Tucker, Benjamin

Tucker, Benjamin (Ricketson)

(1854–1939) anarchist, reformer; born in South Darmouth, Mass. Although he attended the Massachusetts Institute of Technology (1870–73), he was more drawn to social reform than engineering and became a convert to individualist anarchism (1872). Leaving school, he traveled to France to study the works of French socialist Pierre Joseph Proudhon, on whom he became an authority. He translated and published at his own expense Proudhon's celebrated work under the title What is Property? (1876). He founded the Radical Review (1877), but his most famous publication was the broadsheet, Liberty, which was issued regularly (1881–1908) and became a widely read clearinghouse for unorthodox thought. A brilliant polemicist, he wrote much of Liberty himself while on the staff of the Boston Globe (1878) and then as editor of the Engineering Magazine in New York City (1892). An outspoken, at times literary voice for individualist anarchism, he defied police arrest by selling banned books. His publishing venture collapsed (1908) when his New York establishment was destroyed by fire. He moved to France and never again found much of a public for his writings. He and his family moved to Monaco (1926) and letters from the 1930s reflect a growing despair at the rise of totalitarianism.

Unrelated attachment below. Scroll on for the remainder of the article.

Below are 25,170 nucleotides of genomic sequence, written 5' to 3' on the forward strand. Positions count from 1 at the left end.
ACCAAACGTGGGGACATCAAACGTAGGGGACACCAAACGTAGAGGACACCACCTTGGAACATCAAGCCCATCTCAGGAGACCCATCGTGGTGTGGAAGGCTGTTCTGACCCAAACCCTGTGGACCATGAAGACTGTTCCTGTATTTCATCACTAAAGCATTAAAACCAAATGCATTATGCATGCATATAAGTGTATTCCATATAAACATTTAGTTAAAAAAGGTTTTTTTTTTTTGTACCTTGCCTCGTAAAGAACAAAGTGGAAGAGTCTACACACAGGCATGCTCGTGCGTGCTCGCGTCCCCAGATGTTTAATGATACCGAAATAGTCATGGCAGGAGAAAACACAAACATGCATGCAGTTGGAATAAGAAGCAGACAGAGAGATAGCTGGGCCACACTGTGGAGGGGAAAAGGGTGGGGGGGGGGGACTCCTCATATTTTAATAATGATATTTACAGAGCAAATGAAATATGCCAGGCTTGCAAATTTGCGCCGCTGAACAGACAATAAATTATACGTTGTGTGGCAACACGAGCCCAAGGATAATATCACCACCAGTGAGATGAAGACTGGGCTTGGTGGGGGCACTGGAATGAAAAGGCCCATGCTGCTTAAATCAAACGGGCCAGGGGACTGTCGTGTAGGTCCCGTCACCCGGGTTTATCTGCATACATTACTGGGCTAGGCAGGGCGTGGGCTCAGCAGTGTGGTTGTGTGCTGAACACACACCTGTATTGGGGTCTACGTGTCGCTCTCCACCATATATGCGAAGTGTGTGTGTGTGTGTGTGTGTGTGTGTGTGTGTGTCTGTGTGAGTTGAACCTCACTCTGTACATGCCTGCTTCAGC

The Cambridge Dictionary of American Biography, by John S. Bowman. Copyright © Cambridge University Press 1995. Reproduced with permission.
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They have three grown children: Tucker, Benjamin and Corinne and five grandchildren.
SCORERS: Worcester - tries: Sanderson (3), Pennell, Horstmann (2), Tucker, Benjamin; Cons: Drahm (5).